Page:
EU trying to poach UK banks and businesses following invoking of Article 50

In the wake of Prime Minister Theresa May’s announcement last week that the UK was intending to invoke Article 50 on March 29, the bureaucrats in Brussels have responded with a number of demands intended to both isolate the island nation, and threaten their economic viability through their decision to move outside the coalition.

The submission of Article 50 is just the first step in what is expected to be up to two years of negotiation that will deal with a number of issues that include trade agreements, access to banking facilities, investment and capital, and of course how the EU will deal with the UK on a political scale since Brussels prefers to speak for all member nations as a whole rather than allowing individual members to make their own agreements with countries outside the Union.

Needless to say, the European Commission has not been accepting the reality that a member state would actually leave the Union very well, and has been publicly trying to extort, blackmail, coerce, and even threaten Britain into backtracking on the historic decision their people voted for last June.  And from here we have seen a number of different demands from a myriad of sources that seek to hamstring the UK, and limit any potential gains they might achieve from moving out from under the authority of the Brussels bureaucracy.

Jean-Claude Juncker and the Divorce Tax for leaving the EU

Jean-Claude Juncker is the leader of the European Commission, and is the epitome of a politician who never had a real job after getting his law degree back in 1979.  And it was in great part through his maneuvering while holding several different positions within the EU over the past 20 years that has led the once economic union to morph into a political one that quite often dominates the individual sovereignty of each of the coalition’s member states.

So it should probably come as no surprise that Juncker appears to have taken the UK’s Brexit vote as a personal affront against himself, and the agenda he has sought to create for the EU.  And in response on March 24 Juncker is demanding a ‘Divorce Tax’ of £50 billion for the right to leave the Union.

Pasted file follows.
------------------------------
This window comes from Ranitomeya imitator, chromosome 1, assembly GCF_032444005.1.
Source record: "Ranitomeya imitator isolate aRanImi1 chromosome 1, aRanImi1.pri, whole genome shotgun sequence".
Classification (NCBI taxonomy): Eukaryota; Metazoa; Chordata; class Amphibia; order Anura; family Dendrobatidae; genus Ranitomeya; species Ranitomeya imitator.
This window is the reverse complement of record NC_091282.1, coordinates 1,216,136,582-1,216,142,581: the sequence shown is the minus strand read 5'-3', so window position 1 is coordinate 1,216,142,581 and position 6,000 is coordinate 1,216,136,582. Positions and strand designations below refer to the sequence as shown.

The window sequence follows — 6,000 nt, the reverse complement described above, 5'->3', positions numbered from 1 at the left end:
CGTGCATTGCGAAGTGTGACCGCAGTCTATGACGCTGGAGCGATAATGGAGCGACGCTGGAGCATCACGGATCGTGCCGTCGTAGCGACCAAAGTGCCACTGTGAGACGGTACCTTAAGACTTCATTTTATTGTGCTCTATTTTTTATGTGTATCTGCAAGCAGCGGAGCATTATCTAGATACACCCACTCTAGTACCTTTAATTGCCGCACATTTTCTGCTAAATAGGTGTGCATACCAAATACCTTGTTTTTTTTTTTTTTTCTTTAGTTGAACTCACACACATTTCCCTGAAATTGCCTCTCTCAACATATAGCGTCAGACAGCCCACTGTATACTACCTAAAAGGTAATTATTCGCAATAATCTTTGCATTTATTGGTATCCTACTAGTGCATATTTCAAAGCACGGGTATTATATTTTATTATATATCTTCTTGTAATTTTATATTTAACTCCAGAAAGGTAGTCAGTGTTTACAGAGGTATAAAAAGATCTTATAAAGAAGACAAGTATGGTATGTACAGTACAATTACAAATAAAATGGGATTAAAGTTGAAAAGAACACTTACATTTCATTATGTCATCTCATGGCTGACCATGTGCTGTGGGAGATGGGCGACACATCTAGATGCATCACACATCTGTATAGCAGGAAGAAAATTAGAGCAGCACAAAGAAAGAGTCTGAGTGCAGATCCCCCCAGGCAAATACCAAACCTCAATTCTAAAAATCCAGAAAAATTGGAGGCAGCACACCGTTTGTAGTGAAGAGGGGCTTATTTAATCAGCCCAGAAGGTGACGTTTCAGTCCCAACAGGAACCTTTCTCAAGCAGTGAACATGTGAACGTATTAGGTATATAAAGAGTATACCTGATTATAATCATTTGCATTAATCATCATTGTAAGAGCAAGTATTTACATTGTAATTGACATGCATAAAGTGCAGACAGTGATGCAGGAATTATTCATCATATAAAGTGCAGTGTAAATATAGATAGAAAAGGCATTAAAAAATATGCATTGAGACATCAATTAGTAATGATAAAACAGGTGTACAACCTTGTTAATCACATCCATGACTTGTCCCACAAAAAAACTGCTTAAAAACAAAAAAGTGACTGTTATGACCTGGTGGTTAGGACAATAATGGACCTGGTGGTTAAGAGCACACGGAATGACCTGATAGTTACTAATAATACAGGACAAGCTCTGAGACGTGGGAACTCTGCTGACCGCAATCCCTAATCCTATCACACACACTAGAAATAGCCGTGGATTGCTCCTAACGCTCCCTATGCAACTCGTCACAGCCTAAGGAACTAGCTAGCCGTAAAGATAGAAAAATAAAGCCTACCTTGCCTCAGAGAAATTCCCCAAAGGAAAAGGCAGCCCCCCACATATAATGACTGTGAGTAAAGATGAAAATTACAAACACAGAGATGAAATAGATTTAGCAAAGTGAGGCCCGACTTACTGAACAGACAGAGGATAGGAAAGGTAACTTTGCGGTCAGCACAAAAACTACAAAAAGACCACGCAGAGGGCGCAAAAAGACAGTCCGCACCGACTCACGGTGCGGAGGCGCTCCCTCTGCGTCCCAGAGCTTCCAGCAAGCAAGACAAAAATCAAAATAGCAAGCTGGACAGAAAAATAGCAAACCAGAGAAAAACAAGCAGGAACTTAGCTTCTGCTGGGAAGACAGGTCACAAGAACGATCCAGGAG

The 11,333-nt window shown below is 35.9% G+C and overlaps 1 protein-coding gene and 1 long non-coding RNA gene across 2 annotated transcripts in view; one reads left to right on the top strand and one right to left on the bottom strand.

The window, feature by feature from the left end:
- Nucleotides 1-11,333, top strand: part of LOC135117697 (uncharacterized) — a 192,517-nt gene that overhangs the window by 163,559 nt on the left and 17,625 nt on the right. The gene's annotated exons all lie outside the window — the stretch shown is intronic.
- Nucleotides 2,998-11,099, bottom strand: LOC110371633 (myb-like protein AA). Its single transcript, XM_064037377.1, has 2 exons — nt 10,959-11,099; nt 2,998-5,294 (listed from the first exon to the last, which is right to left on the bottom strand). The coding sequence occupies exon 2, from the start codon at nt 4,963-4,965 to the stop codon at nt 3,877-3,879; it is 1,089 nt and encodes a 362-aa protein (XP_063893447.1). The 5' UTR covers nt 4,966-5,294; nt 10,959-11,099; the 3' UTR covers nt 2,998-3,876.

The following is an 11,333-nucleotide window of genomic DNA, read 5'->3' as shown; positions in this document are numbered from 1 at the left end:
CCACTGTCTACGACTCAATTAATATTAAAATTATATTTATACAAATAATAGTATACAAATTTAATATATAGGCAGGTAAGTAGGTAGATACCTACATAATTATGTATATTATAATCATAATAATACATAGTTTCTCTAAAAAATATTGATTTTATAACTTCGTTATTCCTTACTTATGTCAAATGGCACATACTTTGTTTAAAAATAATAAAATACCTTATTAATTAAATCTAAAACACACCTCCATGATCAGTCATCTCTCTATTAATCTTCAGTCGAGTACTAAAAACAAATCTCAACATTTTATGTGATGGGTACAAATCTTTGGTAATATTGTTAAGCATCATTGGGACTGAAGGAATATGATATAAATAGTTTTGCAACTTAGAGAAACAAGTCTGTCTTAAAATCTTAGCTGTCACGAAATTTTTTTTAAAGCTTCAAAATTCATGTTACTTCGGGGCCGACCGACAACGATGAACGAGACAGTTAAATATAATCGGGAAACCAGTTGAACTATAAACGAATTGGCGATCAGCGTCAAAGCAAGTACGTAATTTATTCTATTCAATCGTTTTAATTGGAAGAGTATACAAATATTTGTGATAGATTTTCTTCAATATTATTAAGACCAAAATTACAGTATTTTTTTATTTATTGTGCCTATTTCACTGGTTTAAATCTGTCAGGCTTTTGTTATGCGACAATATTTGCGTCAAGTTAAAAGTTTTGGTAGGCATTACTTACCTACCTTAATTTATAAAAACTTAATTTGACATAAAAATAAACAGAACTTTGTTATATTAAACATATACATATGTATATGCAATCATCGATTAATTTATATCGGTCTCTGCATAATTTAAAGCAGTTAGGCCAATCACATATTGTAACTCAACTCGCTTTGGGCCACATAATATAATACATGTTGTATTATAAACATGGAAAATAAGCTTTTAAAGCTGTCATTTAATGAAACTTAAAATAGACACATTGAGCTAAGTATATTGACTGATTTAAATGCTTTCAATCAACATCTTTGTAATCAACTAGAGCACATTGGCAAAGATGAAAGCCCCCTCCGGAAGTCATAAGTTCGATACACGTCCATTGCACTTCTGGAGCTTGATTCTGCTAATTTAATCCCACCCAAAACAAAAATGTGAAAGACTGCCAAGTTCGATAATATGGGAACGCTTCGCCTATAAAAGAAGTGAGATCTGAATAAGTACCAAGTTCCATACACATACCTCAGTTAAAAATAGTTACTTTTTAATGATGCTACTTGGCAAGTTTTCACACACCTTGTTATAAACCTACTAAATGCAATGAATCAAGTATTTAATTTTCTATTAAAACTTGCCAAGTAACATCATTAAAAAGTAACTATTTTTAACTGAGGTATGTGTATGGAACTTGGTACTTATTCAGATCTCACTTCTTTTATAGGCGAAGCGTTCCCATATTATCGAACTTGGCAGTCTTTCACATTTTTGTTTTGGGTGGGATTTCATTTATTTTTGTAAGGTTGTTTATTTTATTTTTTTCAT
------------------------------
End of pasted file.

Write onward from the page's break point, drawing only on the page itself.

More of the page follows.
Britain must pay a divorce bill of 'around' £50billion to get a 'friendly' deal with theEU, Jean-Claude Juncker has warned.

The European Commission president insisted Theresa May would be made to 'honour' the UK's commitments when Brexit negotiations get under way next week.

The tough line will increase tensions ahead of the Prime Minister formally triggering the Article 50 process on Wednesday.

The demand for a huge settlement to be agreed before talks on trade get going is shaping up to be a major roadblock.

Ministers have indicated they will not tolerate any sum above around £3billion, and Mrs May has said she is ready to walk away from the table if the EU does not offer reasonable terms.

Mr Juncker told the BBC that Brussels did not want to 'punish' the UK for leaving, describing Brexit as 'a failure and a tragedy'. – The Daily Mail

Flight of the multi-national banks from London into the arms of the EU

It is quite obvious that Juncker and the EC do want to punish the Brits for daring to leave despite their rhetoric that they do not.  Yet perhaps even more important from this petulant outburst is the EC’s need to send a strong message to any other potential EU nation that the cost to leave the Union will inevitably be high.

But threats and demands from the bureaucracy are not the only stumbling blocks that the British government is quickly discovering in their pursuit to leave the Union.  And one of the biggest may be the flight of multi-national banks to the side of the EU, and away of their current and long-standing UK base of operations.